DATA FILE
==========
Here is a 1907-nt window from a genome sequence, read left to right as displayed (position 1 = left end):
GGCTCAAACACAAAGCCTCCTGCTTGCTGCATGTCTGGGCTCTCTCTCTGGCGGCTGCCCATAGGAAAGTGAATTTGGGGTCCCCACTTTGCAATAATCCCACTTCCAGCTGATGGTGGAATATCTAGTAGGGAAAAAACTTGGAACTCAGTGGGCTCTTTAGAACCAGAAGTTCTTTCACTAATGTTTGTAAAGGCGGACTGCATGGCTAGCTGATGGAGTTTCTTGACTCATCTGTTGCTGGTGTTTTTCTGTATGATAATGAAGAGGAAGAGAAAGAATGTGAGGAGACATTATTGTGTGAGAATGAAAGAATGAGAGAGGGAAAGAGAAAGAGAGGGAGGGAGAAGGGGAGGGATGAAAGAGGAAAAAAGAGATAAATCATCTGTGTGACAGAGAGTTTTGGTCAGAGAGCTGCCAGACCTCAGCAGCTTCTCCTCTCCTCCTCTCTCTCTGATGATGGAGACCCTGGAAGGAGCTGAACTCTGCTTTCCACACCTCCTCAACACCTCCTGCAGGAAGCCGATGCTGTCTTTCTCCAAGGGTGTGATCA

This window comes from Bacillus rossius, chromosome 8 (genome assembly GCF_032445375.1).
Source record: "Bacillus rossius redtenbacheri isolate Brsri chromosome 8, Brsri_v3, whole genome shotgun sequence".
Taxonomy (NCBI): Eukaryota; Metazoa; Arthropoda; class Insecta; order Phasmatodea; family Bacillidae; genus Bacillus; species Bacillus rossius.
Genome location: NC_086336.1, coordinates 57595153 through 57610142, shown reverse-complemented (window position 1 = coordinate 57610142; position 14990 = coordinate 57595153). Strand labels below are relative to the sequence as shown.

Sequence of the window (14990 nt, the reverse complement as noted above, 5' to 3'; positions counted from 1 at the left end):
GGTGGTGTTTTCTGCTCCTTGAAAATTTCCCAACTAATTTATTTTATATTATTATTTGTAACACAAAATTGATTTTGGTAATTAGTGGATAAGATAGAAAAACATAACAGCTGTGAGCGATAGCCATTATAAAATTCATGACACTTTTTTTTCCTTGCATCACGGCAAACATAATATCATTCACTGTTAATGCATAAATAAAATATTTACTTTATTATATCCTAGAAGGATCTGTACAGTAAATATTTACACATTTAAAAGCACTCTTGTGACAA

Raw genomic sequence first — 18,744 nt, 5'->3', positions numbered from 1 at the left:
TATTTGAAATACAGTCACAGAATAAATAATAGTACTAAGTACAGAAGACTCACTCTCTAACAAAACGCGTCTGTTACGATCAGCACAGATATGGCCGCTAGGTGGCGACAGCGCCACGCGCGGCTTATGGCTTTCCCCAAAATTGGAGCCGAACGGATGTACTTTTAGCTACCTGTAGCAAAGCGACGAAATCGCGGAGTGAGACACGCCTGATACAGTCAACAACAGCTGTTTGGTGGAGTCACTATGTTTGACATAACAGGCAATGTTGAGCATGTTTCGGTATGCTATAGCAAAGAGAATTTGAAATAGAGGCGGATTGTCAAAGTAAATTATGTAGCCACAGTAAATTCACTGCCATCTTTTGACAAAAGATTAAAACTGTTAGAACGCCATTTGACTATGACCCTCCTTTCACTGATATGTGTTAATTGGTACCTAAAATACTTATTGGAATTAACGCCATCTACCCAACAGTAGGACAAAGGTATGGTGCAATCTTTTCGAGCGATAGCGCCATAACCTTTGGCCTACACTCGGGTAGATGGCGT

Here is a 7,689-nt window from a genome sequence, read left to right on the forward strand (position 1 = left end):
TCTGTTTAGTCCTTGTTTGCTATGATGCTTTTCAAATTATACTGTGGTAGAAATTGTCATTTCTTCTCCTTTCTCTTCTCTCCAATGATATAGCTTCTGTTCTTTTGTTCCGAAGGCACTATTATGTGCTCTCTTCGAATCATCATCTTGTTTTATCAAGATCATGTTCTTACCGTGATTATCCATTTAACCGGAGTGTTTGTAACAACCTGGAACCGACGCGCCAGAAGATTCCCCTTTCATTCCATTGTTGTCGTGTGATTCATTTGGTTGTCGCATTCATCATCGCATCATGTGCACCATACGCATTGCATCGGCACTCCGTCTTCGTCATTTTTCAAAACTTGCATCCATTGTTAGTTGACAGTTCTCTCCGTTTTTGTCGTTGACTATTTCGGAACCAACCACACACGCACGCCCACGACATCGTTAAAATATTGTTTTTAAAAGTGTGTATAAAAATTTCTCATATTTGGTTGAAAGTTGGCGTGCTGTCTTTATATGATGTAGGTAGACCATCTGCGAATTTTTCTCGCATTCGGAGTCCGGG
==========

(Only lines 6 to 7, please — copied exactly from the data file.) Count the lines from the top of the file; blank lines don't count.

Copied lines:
Genome location: NC_086336.1, coordinates 57595153 through 57610142, shown reverse-complemented (window position 1 = coordinate 57610142; position 14990 = coordinate 57595153). Strand labels below are relative to the sequence as shown.

Sequence of the window (14990 nt, the reverse complement as noted above, 5' to 3'; positions counted from 1 at the left end):